• This resource claims that for a position with an annual salary of $100,000, the cost is $211,000;
  • The US Department of Labor estimates the cost to be at least 30% of the employee’s first-year earnings; and
  • Well-known recruiter Jörgen Sundberg believes that the onboarding cost of a new hire is $240,000, which, as I wrote here, “means if you don’t figure out that you’ve made a bad hire until well past onboarding, you’ll not only be out that money, but also have to pony it up again for the next hire.”
Think about the non-financial implications.

Then, there’s the non-financial costs. As Falon Fatemi—the author of the above-cited Forbes article wrote—“disengagement is contagious,” and “when a disengaged hire doesn’t pull his weight, good employees get burned out making up for it.” She goes on to tell the story of how one bad hire cost her “two—nearly three—key employees.” And she’s not alone in her bad-hire horror stories. I’d bet that just about everyone reading this has experienced a bad hire or two—whether you were the one responsible for the bad hiring decision or had to put up with a bad-hire colleague. It happens to the best of us, but there are things you can do to improve your chances of hiring well from the get-go.

Improve your process.

Put culture first.

Zappos CEO Tony Hsieh and Jannenga adhere to the “hire slow; fire fast” philosophy, which means that even when it feels like they need someone to do a particular job yesterday, they take their time in the hiring process to ensure it’s going to be a long-term fit—both from a cultural and skills perspective. As Jannenga cautioned in this Founder Letter, “Don’t fall into the trap of hiring a warm body with zero regard for the long-term vision of your practice.” Instead, she recommends hiring for culture first. After all, she says, “You can teach skills, but I don’t believe you can teach someone how to be a good person.”

Take it slow—and be thoughtful.

How else does Jannenga ensure she’s making the right hiring decisions for her teams? Here are a few more tips from her personal hiring arsenal:

  • Implement a multi-step hiring process in which each candidate meets with multiple members of your team in several different settings or configurations. This can help your team better assess cultural fit and give “introverted interviewees more of a chance to open up and come out of their shells.” Plus, when done well, this type of hiring process ensures that everyone on your team gets a voice in the decision-making process.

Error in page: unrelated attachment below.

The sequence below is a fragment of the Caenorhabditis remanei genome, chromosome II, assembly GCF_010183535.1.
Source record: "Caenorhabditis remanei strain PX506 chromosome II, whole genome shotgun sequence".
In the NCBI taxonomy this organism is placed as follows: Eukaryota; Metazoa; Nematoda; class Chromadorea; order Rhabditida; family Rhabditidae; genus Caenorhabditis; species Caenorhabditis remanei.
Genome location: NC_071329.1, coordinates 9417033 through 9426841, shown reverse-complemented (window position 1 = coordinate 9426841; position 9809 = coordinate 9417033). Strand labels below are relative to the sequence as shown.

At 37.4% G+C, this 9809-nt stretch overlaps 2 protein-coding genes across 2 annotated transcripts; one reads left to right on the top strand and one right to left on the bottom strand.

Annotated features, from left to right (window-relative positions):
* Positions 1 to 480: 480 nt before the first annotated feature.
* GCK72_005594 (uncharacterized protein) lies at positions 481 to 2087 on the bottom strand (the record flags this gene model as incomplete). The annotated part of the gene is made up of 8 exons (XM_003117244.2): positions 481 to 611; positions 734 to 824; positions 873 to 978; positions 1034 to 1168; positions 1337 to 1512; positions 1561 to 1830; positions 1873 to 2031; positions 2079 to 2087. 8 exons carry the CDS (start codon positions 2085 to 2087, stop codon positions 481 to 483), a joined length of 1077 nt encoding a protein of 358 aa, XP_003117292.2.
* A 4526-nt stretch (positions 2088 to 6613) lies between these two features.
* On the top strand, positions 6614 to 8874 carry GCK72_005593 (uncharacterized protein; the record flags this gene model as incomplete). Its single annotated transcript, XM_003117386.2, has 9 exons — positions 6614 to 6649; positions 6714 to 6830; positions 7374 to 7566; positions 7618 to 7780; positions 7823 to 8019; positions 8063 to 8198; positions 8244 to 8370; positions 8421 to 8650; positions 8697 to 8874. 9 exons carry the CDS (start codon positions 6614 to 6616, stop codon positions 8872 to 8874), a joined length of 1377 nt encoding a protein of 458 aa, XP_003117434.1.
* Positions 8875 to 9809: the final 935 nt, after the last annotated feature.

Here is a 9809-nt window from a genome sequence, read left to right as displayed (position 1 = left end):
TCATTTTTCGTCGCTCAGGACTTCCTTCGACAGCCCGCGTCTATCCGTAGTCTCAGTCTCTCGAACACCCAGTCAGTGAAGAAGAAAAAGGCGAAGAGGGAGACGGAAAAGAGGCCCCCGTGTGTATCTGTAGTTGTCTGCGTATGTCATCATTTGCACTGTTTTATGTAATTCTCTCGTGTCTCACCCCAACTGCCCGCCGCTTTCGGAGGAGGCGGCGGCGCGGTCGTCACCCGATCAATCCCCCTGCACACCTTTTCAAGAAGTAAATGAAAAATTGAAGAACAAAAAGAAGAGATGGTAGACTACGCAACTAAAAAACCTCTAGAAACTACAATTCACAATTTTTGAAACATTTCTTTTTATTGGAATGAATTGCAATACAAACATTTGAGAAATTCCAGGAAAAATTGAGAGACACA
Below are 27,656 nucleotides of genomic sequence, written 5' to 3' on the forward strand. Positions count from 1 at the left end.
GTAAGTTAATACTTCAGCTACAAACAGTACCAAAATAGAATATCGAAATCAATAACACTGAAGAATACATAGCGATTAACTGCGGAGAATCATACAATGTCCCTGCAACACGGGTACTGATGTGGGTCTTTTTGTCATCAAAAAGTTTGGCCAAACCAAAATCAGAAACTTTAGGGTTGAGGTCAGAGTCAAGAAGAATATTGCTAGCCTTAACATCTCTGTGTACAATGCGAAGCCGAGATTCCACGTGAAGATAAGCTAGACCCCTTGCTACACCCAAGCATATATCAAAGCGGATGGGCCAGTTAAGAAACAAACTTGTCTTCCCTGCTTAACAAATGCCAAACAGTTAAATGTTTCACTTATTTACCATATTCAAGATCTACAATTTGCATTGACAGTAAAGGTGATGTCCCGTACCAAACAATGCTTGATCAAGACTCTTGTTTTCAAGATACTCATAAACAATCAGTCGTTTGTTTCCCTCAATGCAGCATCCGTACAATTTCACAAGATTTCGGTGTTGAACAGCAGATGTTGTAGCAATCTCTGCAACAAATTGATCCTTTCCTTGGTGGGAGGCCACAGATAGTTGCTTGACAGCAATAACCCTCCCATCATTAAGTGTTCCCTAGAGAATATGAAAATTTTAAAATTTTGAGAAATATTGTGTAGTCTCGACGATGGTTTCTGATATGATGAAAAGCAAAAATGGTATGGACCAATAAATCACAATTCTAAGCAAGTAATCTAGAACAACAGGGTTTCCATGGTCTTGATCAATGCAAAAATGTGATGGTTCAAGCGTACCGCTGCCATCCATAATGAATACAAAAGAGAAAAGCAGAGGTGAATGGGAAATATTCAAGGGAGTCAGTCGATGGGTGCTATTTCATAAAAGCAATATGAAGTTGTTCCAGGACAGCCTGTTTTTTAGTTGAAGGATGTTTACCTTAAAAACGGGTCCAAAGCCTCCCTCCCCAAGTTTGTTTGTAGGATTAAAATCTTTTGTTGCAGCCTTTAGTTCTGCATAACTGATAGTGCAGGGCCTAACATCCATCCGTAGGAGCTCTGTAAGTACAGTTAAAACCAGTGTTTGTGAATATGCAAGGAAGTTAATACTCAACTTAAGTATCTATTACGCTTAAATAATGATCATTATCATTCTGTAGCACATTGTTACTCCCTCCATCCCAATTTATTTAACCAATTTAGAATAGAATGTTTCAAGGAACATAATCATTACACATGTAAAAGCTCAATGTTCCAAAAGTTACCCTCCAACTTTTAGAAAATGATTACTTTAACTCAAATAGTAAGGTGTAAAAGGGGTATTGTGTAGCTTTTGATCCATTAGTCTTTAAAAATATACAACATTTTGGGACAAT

• Mix up your interview questions. Jannenga always throws out a “few off-the-wall questions during the interview in order to break down the barriers of a person who comes in all buttoned-up.” She frequently uses, “What’s your spirit animal,” whereas other WebPT staff members prefer “If you were a crayon, what color crayon would you be?”
  • Ask yourself whether you’d enjoy spending five days a week with the person you’re interviewing—and whether you could effectively communicate with one another. If the answer to either question is “no,” you may want to reconsider making an offer.
  • Take stock of your current hiring needs as well as your practice’s future ones. “If your practice is in the exciting, fast-moving startup phase, you probably want to fill your ranks with highly-motivated, entrepreneurial personalities,” Jannenga said. “Once you’ve established a firm foothold—and you’re possibly ready to expand—then you may want to think about introducing an additional specialty to widen the scope of your clinic’s services and increase your patient volume.”
  • Appreciate diversity. “Challenge yourself to hire people whose stories are entirely different than your own—because that’s what cultivates cognitive diversity,” Jannenga wrote. “Look for candidates who went to different schools and have different backgrounds.” After all, “if everyone [you hire] has same history and the same education, then you don’t have a collaborative atmosphere that’s conducive to exploring different ideas, because you all learned the same things in the same way.”
  • Keep an eye open for top talent—even when you’re not actively hiring. According to Jannenga, practice owners and hiring managers should “take advantage of networking opportunities at trade shows, seminars, and industry conferences.”

To learn more about Jannenga’s take on hiring—and how to vet the skills of a potential therapist or front-office staff member—check out her full post here.

3. Ways to Adapt

Prepare for pay-for-performance.

Implement outcomes tracking.

While some providers may cling to the remnants of the fee-for-service healthcare paradigm for as long as possible, the smart ones are already preparing for what’s next—namely, pay-for-performance. After all, the writing’s on the wall. So, what steps can you take now to prepare for the future of payment reform? It all starts with implementing a solid outcomes collection process. How else will you be able to demonstrate your performance—and thus, get paid? Here are a few tips to get you started (adapted from this article and this one):